Assuming that the manufacturer is absolutely liable, we believe that the California courts have held (indirectly) that an action to enforce an absolute liability for personal injuries is subject to section three hundred forty's time limitation. The California District Court of Appeal in Huntly v. Zurich General Acc. Liab. Ins. Co., 1929, 100 Cal.App. 201, 212, 280 P. 163, 168, declared that "by the amendment to subdivision 3 of section 340 [in 1905] introducing the clause `or for injury to or the death of one caused by the wrongful act or neglect of another,' it was intended to embrace therein all infringements of personal rights as distinguished from property rights." And Harp v. Ferrell, 1931, 115 Cal.App. 160, 300 P. 978, is in accord with the holding in the Huntly case. Such interpretation of the terms "wrongful act or neglect of another" accords with the interpretation elsewhere that such words are sufficiently broad to embrace every degree of tort that can be committed against the person (including, we believe, that for which the tortfeasor is absolutely liable regardless of fault or negligence). See e.g., Ludwig v. Johnson, 1932, 243 Ky. 533, 534, 49 S.W.2d 347; Zephyr Am. Co. v. Bates Mfg. Co., D.C.N.J. 1945, 59 F. Supp. 573, and the cases cited therein.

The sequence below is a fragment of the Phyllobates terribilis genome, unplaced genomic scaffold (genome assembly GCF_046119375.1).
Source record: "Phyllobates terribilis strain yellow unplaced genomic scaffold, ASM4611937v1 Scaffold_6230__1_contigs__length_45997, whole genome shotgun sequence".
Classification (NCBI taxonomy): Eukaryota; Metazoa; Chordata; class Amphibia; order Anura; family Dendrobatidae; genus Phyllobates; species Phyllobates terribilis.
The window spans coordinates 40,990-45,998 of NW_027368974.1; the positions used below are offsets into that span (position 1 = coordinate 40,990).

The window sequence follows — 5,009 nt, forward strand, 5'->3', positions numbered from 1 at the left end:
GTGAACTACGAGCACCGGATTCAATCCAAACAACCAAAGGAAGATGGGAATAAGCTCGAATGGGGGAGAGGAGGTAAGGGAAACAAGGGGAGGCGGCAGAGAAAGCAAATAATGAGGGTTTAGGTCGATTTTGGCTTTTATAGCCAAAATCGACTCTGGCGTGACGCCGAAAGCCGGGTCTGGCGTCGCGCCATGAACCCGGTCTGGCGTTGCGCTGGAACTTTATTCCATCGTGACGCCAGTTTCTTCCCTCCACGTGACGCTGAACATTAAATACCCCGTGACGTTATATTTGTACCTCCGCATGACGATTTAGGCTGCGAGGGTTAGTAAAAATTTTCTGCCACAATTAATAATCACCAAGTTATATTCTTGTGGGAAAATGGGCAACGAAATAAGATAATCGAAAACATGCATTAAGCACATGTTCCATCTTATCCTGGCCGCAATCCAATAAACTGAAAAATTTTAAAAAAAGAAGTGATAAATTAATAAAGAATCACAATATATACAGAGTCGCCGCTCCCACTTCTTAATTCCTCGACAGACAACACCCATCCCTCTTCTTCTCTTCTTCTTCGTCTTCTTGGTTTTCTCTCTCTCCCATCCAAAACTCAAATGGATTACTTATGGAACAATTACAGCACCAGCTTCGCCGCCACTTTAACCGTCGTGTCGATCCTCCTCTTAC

It matters not that the action is pleaded ex contractu. The gravamen is the personal injuries suffered, the contract, express or implied, being pleaded as the inducement giving rise to the duty which it is alleged was violated. See Basler v. Sacramento Elec. Gas Ry. Co., 1913, 166 Cal. 33, 134 P. 993; Gosling v. Nichols, 1943, 59 Cal.App.2d 442, 139 P.2d 86; Automobile Insurance Co. v. Union Oil Co., supra.
We therefore conclude that enforcement of appellant's alleged claim for her personal damages is barred by the laws of the State of California.